Last night’s performance by Brown goes to show how quickly we excuse this despicable behavior in our society. First, the fact he was even allowed to perform to such a wide audience as major cable network BET‘s was disturbing. Second, his tribute to a pop star held with such high prestige as Michael Jackson is questionable– of all the people they could have found to do a tribute a year after Jackson’s death, why Brown? Doing a Jackson tribute was a sure way to draw attention last night, and it does not seem to reflect very kindly on Jackson’s memory to have an abuser of women (although, ironically, Jackson may have been an abuser of children) be the one to pay homage to him. Third, Brown’s breakdown was clearly a publicity stunt. He started crying during his performance of “Man in the Mirror,” a song about changing ones self to make the world a better place. Clearly Brown pulled this to have people feel sorry for him and finally forgive and forget what he did to Rihanna.

Pop culture embracing Brown as a changed man sends a message to those in abusive situations (abusers and victims) that this type of behavior is easily forgiven and forgotten. This is a dangerous and heartbreaking message.

Helen Thomas pushed into retirement for having an unpopular opinion

Before today, Helen Thomas was unarguably the most famous member of the White House Press Corps. With her push into retirement today over comments regarding the Israeli-Palestinian conflict, she has made the move to most infamous.

Thomas, 89, has been a correspondent for fifty-seven years and has covered every president since    Eisenhower. A legend in the White House Press Room, she was the only journalist to have a seat reserved for her, and one on the front row at that. She broke numerous glass ceilings for women in journalism, including being the first female officer in the National Press Club, the first female officer in the White House Correspondents Association, and its first female president in 1975-6. Thomas’s numerous other achievements and awards can be found in the biography section of her website (http://www.helenthomas.org/helenthomasbiography.html). Thomas has published five books and was still an active White House correspondent, most recently representing Hearst Newspapers. All these feats are impressive, and her level of activity at an age when most are forced to resign themselves to lives of relaxation and relegation by society was something to be admired.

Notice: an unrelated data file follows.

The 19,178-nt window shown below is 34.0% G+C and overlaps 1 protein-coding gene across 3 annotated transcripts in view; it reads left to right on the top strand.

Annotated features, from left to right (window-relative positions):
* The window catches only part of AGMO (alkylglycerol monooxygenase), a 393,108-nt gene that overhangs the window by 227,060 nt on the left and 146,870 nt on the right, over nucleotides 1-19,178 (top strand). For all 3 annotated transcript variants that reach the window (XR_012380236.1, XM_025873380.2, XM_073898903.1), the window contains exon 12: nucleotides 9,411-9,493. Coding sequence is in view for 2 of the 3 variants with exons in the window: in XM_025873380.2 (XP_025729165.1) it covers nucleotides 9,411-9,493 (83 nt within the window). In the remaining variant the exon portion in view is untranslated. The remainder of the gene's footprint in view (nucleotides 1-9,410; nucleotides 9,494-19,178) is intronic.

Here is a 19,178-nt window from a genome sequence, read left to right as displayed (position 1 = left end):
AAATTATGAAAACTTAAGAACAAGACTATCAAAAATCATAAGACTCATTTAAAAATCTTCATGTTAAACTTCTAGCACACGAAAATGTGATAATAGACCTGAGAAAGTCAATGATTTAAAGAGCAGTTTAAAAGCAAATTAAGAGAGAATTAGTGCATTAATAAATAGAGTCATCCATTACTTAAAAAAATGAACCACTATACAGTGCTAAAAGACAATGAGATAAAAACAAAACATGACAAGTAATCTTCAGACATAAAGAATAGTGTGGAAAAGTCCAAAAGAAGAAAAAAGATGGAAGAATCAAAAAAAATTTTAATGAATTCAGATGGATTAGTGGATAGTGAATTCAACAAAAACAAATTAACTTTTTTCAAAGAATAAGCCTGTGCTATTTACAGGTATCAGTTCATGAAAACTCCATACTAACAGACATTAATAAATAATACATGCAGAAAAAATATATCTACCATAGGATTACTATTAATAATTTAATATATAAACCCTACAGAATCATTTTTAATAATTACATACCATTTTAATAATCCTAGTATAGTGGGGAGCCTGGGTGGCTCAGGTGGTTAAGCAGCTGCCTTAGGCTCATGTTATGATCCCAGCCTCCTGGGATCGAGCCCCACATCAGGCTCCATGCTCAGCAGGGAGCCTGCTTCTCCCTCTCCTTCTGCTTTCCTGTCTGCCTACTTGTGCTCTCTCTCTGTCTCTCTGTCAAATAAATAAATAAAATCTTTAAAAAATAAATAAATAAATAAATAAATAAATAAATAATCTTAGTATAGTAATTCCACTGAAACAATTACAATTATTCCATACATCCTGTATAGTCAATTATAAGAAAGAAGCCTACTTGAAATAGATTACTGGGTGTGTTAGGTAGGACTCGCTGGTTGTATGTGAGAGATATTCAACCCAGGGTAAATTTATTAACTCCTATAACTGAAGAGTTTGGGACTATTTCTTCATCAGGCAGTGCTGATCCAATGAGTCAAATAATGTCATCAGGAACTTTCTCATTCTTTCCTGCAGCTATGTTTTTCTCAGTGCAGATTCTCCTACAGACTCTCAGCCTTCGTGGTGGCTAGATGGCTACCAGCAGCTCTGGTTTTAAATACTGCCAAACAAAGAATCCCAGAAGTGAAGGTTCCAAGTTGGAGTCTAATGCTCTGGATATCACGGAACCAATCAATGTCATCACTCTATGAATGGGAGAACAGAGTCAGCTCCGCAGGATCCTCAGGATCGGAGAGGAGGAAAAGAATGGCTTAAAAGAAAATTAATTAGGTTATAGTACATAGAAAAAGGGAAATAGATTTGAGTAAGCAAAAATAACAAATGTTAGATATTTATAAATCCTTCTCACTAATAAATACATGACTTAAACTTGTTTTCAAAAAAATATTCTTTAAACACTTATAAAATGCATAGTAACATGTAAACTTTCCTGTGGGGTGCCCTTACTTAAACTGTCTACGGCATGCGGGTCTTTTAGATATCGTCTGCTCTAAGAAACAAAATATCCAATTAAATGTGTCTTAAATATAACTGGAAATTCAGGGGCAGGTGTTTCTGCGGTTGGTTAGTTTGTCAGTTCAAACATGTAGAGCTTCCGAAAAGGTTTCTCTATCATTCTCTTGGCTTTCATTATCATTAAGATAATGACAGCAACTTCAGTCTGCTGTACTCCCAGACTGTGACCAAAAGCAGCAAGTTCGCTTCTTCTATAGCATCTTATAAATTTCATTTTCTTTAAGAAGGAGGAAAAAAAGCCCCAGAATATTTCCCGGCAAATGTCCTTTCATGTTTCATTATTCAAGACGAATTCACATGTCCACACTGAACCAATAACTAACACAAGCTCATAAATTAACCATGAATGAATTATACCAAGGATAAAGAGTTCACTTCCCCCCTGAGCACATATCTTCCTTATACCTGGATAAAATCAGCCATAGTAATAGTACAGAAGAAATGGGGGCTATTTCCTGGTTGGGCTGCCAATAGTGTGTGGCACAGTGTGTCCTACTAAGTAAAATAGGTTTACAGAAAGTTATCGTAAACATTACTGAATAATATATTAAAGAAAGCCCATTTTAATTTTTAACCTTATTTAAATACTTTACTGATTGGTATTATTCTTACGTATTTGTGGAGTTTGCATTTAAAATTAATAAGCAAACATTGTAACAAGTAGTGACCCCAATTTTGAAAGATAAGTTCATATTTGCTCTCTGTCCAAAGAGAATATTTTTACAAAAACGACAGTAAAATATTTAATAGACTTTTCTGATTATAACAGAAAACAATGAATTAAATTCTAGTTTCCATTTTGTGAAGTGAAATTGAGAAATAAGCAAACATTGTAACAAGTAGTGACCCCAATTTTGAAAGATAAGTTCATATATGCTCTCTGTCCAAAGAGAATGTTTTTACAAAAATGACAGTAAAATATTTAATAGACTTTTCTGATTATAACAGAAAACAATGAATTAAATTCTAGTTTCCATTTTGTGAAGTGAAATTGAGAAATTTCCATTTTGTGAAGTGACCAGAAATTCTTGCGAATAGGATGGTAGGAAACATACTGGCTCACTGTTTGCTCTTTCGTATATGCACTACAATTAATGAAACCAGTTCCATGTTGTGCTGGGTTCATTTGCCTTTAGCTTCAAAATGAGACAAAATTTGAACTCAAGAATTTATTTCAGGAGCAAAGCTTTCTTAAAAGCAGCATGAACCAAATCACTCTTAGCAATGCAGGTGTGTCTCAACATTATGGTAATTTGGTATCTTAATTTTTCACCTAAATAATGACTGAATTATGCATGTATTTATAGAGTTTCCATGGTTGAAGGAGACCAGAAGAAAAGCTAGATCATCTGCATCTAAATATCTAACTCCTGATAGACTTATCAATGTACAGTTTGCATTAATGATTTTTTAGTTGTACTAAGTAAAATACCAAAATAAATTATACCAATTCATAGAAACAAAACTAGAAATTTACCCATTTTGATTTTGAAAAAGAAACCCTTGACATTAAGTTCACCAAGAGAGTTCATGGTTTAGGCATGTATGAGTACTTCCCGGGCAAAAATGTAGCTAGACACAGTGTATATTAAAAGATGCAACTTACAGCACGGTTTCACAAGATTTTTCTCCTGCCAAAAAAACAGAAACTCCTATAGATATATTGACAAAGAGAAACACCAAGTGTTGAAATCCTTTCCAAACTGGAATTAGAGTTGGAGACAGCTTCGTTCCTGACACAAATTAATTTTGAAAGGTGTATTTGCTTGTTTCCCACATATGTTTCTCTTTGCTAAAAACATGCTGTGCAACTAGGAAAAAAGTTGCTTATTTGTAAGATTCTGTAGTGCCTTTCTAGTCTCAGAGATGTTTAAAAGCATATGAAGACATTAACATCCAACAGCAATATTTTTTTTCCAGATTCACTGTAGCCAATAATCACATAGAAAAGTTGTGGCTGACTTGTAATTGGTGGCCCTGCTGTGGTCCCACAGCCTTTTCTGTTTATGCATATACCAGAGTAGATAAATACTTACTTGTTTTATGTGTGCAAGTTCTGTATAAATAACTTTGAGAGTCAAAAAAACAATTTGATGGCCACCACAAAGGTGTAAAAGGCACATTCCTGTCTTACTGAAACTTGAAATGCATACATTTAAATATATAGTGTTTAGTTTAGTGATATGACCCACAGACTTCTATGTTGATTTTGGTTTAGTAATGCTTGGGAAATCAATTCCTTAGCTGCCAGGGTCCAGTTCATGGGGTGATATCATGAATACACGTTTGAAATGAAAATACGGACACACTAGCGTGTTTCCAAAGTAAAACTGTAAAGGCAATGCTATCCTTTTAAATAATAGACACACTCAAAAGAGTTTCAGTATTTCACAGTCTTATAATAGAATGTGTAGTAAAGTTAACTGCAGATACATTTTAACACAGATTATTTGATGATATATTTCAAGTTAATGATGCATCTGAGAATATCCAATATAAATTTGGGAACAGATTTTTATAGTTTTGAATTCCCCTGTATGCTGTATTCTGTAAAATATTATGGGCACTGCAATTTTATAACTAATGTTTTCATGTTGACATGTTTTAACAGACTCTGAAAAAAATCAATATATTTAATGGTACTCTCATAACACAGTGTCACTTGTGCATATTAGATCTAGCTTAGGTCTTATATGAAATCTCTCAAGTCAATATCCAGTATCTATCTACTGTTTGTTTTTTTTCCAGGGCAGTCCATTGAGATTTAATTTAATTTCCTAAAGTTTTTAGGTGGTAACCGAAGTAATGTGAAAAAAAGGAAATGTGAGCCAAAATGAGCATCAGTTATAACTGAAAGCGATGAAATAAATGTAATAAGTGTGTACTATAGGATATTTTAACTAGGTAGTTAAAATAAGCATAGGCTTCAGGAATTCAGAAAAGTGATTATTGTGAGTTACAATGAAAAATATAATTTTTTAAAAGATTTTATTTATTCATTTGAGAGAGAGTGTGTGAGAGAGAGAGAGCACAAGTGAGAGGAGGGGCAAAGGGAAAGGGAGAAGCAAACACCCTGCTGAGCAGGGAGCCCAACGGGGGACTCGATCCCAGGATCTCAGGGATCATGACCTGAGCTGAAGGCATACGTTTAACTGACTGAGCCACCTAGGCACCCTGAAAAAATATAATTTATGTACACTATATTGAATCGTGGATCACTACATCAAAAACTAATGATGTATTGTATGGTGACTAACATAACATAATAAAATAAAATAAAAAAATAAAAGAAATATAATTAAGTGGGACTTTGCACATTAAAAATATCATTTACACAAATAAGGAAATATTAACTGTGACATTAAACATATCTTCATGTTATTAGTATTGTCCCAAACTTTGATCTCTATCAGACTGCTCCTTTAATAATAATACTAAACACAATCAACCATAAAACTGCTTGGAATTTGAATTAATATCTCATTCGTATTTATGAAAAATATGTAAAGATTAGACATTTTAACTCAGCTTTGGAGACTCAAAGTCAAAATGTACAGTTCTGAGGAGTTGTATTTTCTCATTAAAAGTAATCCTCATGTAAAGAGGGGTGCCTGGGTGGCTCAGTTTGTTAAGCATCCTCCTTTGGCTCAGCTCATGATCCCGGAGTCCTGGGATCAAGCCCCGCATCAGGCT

All of this ended today, however, when Thomas announced that she was retiring in light of comments she made regarding the Israeli-Palestinian conflict. The video has become a YouTube sensation, and at the time that I wrote this it had 1,216,339 views. Here’s the video. Please note that the comments at the end are not my own, but rather the creator of the video’s.

Thomas apologizes for the comments on her website, http://www.helenthomas.org/home.html :

Helen Thomas issued the following statement today: “I deeply regret my comments I made last week regarding the Israelis and the Palestinians. They do not reflect my heart-felt belief that peace will come to the Middle East only when all parties recognize the need for mutual respect and tolerance. May that day come soon.” (June 4, 2010)

While many applaud Thomas’s retirement over these controversial statements, others blame the lack of filter on her age. I think blaming or excusing the comments on the basis of her age is ridiculous: obviously this woman is still sharp-minded or she wouldn’t still be publishing books and working as a journalist. Many groups found her comments to be offensive and are glad that a journalist who holds such opinions will no longer be reporting.

My view is a little different, however. I do not agree with Thomas’s comments and do find them offensive to Israel and its citizens. But is Thomas not allowed to have a different opinion about the Israeli-Palestinian conflict and still be allowed to work? I understand and respect that Israel is an ally to the United States and that is recognized as an autonomous nation, whereas Palestine does not have such international recognition. But is Thomas not entitled to her own opinion? In my opinion, nothing about her comments was hateful. She just stated her opinion that she favors Palestine in the conflict. Again, I do not agree with Thomas, but I find it odd that she no longer has a career because of making opinionated comments, something countless other journalists, writers, and political commentators do every day.